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RE: waterstops in slab

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PCA “Rectangular Concrete Tanks” shows an upturned key.  The waterstop extends 1½” below the top of the footing.  The railway uses an upturned key for retaining walls so that dirt does not build up in the keyway.  I would think it would be easier to inspect and make sure all the debris is removed.


Gary Loomis, PE

Master Engineers and Designers, Inc.


-----Original Message-----
From: Joe Grill [mailto:jgrill(--nospam--at)]
Sent: Friday, June 09, 2006 5:01 PM
To: 'seaint'
Subject: waterstops in slab


For some of you that regularly do industrial work.  I am trying to finish up the drawings for a clarifier tank in a waste water treatment plant.  I have an old drawing dating back about 10 years that, for the slab construction joints, they just called out “keyed construction joint with waterstops, typ.”.  I have a copy of ACI “Concrete Structures for Containment of Hazardous Materials”.  In that publication there is a detail for a joint with shear transfer dowels and waterstops with the waterstop below the dowels.  There is no keyed joint in the detail in the ACI document.  I kind of lean towards the dowels (say 3/4” @ 24” o.c.), but if that is not typical for this type of construction I can go with the keyed joint.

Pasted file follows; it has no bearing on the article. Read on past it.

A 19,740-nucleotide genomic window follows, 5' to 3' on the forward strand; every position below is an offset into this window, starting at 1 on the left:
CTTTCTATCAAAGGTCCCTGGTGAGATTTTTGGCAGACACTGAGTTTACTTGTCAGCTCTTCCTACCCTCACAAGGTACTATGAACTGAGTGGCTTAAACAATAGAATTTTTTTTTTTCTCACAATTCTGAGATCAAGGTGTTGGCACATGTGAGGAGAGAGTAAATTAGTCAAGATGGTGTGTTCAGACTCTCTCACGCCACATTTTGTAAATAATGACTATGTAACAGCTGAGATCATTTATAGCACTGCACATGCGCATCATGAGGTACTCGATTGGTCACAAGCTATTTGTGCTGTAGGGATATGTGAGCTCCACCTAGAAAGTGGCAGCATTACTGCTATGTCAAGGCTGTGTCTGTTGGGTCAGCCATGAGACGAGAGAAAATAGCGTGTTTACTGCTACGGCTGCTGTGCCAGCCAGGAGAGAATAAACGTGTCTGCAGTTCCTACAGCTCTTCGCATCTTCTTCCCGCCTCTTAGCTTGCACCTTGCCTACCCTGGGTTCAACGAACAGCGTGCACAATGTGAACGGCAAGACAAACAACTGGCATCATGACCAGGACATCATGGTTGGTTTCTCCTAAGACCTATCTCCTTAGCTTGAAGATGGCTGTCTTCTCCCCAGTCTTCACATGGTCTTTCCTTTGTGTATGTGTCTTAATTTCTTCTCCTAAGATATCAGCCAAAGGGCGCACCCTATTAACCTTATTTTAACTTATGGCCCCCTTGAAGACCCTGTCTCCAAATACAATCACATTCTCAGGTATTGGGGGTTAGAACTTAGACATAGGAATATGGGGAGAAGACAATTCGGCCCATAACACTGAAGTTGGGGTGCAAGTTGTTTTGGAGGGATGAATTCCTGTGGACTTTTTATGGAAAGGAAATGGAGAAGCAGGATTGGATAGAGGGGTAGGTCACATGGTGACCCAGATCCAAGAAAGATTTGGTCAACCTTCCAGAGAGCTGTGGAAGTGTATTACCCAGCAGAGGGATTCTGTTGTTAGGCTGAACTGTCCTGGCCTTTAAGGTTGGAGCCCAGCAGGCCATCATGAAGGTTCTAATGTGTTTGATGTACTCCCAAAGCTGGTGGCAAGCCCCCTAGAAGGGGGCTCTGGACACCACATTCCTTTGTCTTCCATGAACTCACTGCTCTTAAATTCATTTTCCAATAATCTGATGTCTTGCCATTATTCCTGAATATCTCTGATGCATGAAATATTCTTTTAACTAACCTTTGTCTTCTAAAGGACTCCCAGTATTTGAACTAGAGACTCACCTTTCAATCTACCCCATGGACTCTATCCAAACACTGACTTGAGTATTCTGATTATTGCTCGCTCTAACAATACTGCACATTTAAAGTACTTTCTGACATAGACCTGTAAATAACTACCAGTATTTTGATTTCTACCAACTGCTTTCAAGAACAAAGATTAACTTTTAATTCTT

What do some of you prefer for this situation, or does it matter?  I have a 12” slab thickness and about a 15’ deep circular tank.  The tank walls are also 12” thick.





Joseph R. Grill, P.E. (Structural)

Shephard - Wesnitzer, Inc.

Civil Engineering and Surveying